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New York, 'Still In Search Of The Apex,' Sees Another Spike In Coronavirus Cases

People waiting outside a supermarket comply with citywide social distancing restrictions in New York City earlier this month.
Bebeto Matthews
People waiting outside a supermarket comply with citywide social distancing restrictions in New York City earlier this month.

Updated at 4:24 p.m. ET

New York, the epicenter of the coronavirus' spread in the U.S., has reported yet another sizable leap in confirmed cases. With more than 9,200 new cases, the state's grand total is more than 75,000 as of midday Tuesday.

Gov. Andrew Cuomo is warning that the rise in the number of New York's confirmed cases is only going to get steeper as testing increases and more time passes.

"We're all in search of the apex and the other side of the mountain," he told a news conference Tuesday.

"That's where the main battle is going to be, the apex of the curve," he added, referring to graphs projecting the number of COVID-19 cases over time. The top of the curve, in other words, reflects the moment at which the volume of cases reaches its peak. "And then we come down the other side of the mountain. We are planning now for the battle at the top of the mountain."

New York has reported nearly five times as many confirmed cases of the coronavirus as any other state — a gap that may grow larger as the state ramps up testing. Of the more than 18,000 tests undertaken there since Monday, Cuomo said that roughly half returned a coronavirus diagnosis.

Even as New York grapples with the biggest outbreak in the U.S., Cuomo said the state is struggling to get the respirators it needs — partly because of federal intervention, which he said has been hindering rather than supporting the state's efforts.

"Look at the bizarre situation we wind up in: Every state does its own purchasing, so New York is purchasing, California's purchasing, Illinois is purchasing — we're all trying to buy literally the same exact item," he said. The Federal Emergency Management Agency is involved in bidding — and Cuomo said that is driving up the price, as well.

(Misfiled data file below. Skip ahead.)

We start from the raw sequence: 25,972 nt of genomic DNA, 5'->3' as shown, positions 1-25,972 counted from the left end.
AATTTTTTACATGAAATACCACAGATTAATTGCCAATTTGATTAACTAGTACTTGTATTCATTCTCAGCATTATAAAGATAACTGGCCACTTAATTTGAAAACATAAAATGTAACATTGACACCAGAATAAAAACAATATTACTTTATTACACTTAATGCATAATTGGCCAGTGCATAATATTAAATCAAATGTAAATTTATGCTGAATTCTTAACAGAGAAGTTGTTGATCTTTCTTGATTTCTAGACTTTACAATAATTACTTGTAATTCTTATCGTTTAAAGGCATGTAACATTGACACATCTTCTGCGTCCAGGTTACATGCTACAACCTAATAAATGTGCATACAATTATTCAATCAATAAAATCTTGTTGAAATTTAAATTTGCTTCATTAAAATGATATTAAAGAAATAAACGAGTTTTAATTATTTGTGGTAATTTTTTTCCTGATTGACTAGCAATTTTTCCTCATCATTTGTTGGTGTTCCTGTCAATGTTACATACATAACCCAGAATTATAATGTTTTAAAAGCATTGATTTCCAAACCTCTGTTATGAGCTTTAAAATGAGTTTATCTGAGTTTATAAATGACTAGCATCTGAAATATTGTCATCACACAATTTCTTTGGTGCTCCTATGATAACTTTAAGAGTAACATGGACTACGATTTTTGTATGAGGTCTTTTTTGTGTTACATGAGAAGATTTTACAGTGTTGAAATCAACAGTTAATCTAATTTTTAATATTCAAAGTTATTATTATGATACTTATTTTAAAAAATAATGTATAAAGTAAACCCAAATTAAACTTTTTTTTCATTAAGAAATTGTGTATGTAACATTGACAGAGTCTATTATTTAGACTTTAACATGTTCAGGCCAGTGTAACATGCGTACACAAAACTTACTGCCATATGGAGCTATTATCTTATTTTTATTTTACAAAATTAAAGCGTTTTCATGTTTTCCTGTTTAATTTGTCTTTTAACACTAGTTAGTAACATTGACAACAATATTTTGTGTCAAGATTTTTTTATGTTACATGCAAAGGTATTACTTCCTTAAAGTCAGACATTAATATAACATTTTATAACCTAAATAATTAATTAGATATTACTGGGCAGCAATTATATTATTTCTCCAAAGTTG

He compared the competition among the states and the federal government for medical equipment to an eBay auction, with everyone trying to outbid one another.

"What sense does this make? The federal government should have been the purchasing agent — buy everything and then allocate it by need to the states," he said. "Why would you create a situation where the 50 states are competing with each other and then the federal government, FEMA, comes in and competes with the rest of it?"

The struggle to obtain equipment has been felt acutely in New York City — which,as of Tuesday morning, had reported more than 40,000 of the state's confirmed cases and where the death toll has topped 930.

"The indicators I'm looking at are flashing red," Eric Wei of NYC Health + Hospitals said at a news conference Tuesday with Mayor Bill de Blasio. "The number of patients that are boarding in emergency departments, the number of patients that are filling our medical surgical units and our ICUs are surging well beyond our traditional ICUs."

So, city authorities are setting up a makeshift hospital to field the surge of patients at the Billie Jean King National Tennis Center, which usually hosts the annual U.S. Open, in Queens. Instead, in the coming weeks, it will add some 350 hospital beds to the city's medical system.

The USNS Comfort, a hospital ship, has already arrived in New York Harbor to help alleviate the overwhelming pressure by treating noncoronavirus patients.

At the news conference in Queens, de Blasio called the pandemic an "extraordinary crisis, something we'd never experience in our lifetimes."

"But I have faith in New Yorkers, faith in New York City," he said. "We will see this through."

During his own news conference, Cuomo also took a moment to comment on the status of his younger brother, CNN anchor Chris Cuomo, who announced earlier in the day that he had tested positive for the coronavirus. The governor said the situation offered a lesson: Because they practiced social distancing, they may well have protected their more vulnerable mother from catching the virus, too.

"You want to go out and act stupid for yourself? That's one thing. But your stupid actions don't just affect you. You come home, you can infect someone else — and you can cause a serious illness or even death for them by your actions," Cuomo said. "People have to really get this and internalize it, because it can happen to anyone."

Copyright 2021 NPR. To see more, visit https://www.npr.org.

Colin Dwyer covers breaking news for NPR. He reports on a wide array of subjects — from politics in Latin America and the Middle East, to the latest developments in sports and scientific research.
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